As I got a little older my tastes got legs and I discovered Guided by Voices, Sonic Youth, Pavement and when I was tackling a little anger in the world, Nine Inch Nails, Stabbing Westward, Danzig and the like would take over. My concert list mounted and I embraced each and every moment of visceral madness that I could. I took in Metallica, Suicidal Tendencies and Danzig at a dirt race track in Mechanicsburg, PA and embraced my teen angst along with everyone's dislike for their current status in the world, but the music still spoke to me.
As I got older, the music became different and I was drawn to different messages at times. I became a college DJ at Shippensburg University in PA, which gave me access to unworldly amounts to new music. I was an Entertainment Writer for my college newspaper and had the opportunity to find local talent, which led me to a band called The Dirges that were impressive and had a big following on the East Coast. I also ran into a band that played every Wednesday and Saturday at a bar in Mechanicsburg that was from the Carolina's. I quickly knew the band wouldn't be around long playing on "you call it" night because Fuel had a pretty great setlist even from their first album. I traded a necklace for their first album "Shimmer" and still think the girl at their merch. Counter could have perhaps been my one great love. But it's the power of music that brings these stories and this sense of camaraderie.
As a sophomore in college I perhaps met my favorite girl of all-time, Trisha Clayton, she was one of those she's out of my league type of girls, but we found a bond somehow. She didn't mind me playing ungodly hours of Madden Football with my friends and she loved The Lemonheads and our first real date was at York High School. Strange as it may sound, I got us tickets over Winter Break to see the Lemonheads there and I'm sure that my experience wasn't the first time that Evan Dando helped a guy consummate a relationship. Looking back, the Blake Babies opened up for them and if it wasn't for Trisha being so stunning, I might have realized a special end of a band moment as Juliana Hatfield was there for the finale.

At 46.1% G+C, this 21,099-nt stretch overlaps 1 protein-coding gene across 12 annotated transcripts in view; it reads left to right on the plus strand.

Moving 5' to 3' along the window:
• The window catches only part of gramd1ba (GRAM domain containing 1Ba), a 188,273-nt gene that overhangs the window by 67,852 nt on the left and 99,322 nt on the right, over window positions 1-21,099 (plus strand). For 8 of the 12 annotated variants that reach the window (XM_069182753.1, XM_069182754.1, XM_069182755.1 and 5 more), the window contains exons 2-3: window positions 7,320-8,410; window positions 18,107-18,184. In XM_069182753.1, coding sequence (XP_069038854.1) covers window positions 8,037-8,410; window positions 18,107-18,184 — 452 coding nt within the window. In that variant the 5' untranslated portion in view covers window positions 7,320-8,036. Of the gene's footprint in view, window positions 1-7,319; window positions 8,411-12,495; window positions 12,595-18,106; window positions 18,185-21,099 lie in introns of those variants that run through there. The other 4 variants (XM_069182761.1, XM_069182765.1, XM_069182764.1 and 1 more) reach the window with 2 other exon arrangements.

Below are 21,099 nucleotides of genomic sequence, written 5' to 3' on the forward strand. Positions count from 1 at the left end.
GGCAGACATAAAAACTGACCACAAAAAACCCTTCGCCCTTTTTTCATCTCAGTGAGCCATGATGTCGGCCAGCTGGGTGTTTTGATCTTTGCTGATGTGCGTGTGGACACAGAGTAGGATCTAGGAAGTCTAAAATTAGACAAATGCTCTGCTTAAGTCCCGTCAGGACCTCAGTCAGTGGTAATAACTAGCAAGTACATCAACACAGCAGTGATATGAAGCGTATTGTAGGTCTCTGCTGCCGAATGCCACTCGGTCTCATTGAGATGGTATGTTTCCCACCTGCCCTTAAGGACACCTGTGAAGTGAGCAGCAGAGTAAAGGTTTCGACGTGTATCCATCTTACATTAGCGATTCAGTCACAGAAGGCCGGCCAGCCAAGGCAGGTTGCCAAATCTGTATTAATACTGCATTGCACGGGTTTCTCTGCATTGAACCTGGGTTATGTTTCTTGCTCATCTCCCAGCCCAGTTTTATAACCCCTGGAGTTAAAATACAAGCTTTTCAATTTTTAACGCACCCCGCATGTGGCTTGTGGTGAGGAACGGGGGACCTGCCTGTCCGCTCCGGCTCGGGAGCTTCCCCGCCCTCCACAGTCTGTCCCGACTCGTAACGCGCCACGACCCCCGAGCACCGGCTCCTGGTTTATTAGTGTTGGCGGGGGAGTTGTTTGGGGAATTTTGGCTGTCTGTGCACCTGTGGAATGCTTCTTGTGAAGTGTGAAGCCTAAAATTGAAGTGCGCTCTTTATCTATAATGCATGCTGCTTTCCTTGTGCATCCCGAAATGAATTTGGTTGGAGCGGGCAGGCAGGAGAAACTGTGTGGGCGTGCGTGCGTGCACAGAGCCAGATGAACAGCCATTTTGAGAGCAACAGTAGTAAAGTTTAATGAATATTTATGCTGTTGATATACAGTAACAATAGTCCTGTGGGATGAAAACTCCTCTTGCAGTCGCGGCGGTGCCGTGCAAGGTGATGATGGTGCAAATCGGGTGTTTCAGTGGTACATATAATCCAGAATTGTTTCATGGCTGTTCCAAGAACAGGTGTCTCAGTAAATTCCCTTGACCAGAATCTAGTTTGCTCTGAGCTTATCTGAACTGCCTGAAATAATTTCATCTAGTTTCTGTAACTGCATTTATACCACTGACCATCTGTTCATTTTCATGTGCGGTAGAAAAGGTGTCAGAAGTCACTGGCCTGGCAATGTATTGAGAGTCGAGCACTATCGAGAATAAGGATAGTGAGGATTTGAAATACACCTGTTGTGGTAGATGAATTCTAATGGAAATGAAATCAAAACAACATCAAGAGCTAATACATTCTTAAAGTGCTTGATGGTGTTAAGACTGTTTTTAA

Getting older has meant a change in music tastes I suppose. My late college friends and my friends throughout tended towards jam band style groups and they introduced me to the Grateful Dead, Led Zeppelin, Floyd, a "new" group, Dave Matthews, and a multitude of others.
I made an incredible road trip from central PA to the very northern tip of Maine to see my very first Phish show, The Great Went Show. While I'd heard the band before, I'd never truly experienced the immense talent and following that the band had to offer. It was a three-day show and my first "camp out" festival experience.
I'll never forget it.
Basically 10 hours plus of awesome music, meeting people from all over the nation and the spectacle of a wild weekend is something that should be experienced by any self-respecting music fan. From the opening Makisupa Policeman, the chess game throughout to exhausted evenings on a blanket appreciating the notes washing over us, it's a 72-hour period of time that will never fall from my sub-conscious.
Graduation ensued and adult life followed, which many of us know, isn't nearly as much fun as bills and mortgages follow in tow. However, I've tried to keep in touch with music and have made exquisite trips to the Bonnaroo Festival in TN. Another three-day festival that includes 70-80 bands on multiple stage over 700 acres of lush farmland. I've found that cramming in as many awesome bands as I can in a short time frame is the only way to uphold my music conscious mind. While it might not seem like much time, I've seen The Police, Radiohead, Ben Folds, Modest Mouse, The Flaming Lips, Michael Franti, Galactic, the Allman Bros., Ben Harper, Buckethead, Dave Matthews and Trey Anastasio and too many others to name, within a small walk in what becomes the fourth largest city in Tennessee during the festival. It's an experience to share with any quality friend as I have with mine. Indy, Alia, Stephen and others have made the trek and we've all bonded while the
Music and the experience has taught us that no matter how we've lived and lost, music still remains a special power that make us whole.